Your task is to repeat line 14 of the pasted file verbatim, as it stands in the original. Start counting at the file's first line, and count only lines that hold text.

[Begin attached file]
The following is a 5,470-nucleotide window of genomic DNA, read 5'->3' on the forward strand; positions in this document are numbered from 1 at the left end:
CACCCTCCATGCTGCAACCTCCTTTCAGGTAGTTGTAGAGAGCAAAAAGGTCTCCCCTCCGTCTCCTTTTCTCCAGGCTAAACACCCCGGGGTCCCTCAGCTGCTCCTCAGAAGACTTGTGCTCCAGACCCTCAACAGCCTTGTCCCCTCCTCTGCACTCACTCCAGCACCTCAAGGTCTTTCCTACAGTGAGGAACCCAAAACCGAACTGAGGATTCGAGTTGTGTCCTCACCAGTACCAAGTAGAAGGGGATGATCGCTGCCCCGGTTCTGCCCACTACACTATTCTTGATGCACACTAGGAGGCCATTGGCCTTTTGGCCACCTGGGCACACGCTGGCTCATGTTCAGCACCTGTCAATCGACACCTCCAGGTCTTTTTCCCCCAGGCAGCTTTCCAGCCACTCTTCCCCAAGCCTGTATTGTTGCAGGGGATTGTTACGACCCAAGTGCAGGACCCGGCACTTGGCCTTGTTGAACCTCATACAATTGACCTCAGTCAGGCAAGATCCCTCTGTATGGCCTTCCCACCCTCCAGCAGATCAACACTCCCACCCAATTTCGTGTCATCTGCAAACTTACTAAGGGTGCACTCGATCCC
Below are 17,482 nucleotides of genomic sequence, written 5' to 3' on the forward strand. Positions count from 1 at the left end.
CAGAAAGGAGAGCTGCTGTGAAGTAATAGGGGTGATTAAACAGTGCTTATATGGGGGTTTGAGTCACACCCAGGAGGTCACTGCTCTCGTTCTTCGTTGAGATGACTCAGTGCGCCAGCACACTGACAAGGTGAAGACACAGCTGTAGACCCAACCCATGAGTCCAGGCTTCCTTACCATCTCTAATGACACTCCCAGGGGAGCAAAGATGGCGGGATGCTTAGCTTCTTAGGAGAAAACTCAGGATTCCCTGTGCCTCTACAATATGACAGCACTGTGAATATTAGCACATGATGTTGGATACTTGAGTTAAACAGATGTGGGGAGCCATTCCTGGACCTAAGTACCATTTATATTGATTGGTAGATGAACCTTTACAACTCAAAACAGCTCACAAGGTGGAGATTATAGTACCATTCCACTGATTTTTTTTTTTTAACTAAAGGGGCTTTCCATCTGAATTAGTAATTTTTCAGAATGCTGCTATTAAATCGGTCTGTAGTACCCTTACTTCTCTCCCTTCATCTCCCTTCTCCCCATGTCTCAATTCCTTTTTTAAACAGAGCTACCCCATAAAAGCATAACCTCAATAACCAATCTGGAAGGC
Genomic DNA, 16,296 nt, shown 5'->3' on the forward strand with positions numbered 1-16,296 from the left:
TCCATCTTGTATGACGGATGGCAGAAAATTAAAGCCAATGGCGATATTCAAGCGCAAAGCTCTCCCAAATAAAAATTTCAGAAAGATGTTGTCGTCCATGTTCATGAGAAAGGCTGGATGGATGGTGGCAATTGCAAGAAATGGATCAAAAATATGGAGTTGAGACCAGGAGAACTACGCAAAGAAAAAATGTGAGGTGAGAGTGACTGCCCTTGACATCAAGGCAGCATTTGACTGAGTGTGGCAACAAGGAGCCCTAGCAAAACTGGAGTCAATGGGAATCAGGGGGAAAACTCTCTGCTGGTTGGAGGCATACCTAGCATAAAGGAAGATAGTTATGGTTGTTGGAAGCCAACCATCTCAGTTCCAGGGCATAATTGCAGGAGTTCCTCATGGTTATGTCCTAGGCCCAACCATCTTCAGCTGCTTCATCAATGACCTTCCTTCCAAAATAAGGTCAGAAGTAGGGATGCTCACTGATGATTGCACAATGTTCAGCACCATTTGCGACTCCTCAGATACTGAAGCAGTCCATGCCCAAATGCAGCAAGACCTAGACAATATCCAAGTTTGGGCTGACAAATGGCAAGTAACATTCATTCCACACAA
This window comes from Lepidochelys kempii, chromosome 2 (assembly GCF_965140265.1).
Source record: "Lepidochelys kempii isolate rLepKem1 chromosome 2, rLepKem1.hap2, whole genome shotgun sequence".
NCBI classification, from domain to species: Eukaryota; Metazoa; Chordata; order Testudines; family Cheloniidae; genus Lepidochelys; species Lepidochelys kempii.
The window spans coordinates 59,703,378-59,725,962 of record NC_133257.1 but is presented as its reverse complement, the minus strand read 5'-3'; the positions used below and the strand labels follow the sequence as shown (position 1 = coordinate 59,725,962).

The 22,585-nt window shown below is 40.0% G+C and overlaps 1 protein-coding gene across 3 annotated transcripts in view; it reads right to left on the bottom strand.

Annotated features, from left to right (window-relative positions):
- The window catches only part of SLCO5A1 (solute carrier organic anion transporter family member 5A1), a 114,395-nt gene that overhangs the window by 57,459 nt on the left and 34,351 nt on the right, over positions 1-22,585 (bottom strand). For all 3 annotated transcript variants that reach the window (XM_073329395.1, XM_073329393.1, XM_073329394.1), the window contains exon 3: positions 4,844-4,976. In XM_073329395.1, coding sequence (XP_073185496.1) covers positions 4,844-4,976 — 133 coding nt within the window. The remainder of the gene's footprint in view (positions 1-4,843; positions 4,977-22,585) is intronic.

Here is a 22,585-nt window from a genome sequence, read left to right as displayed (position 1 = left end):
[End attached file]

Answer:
Here is a 22,585-nt window from a genome sequence, read left to right as displayed (position 1 = left end):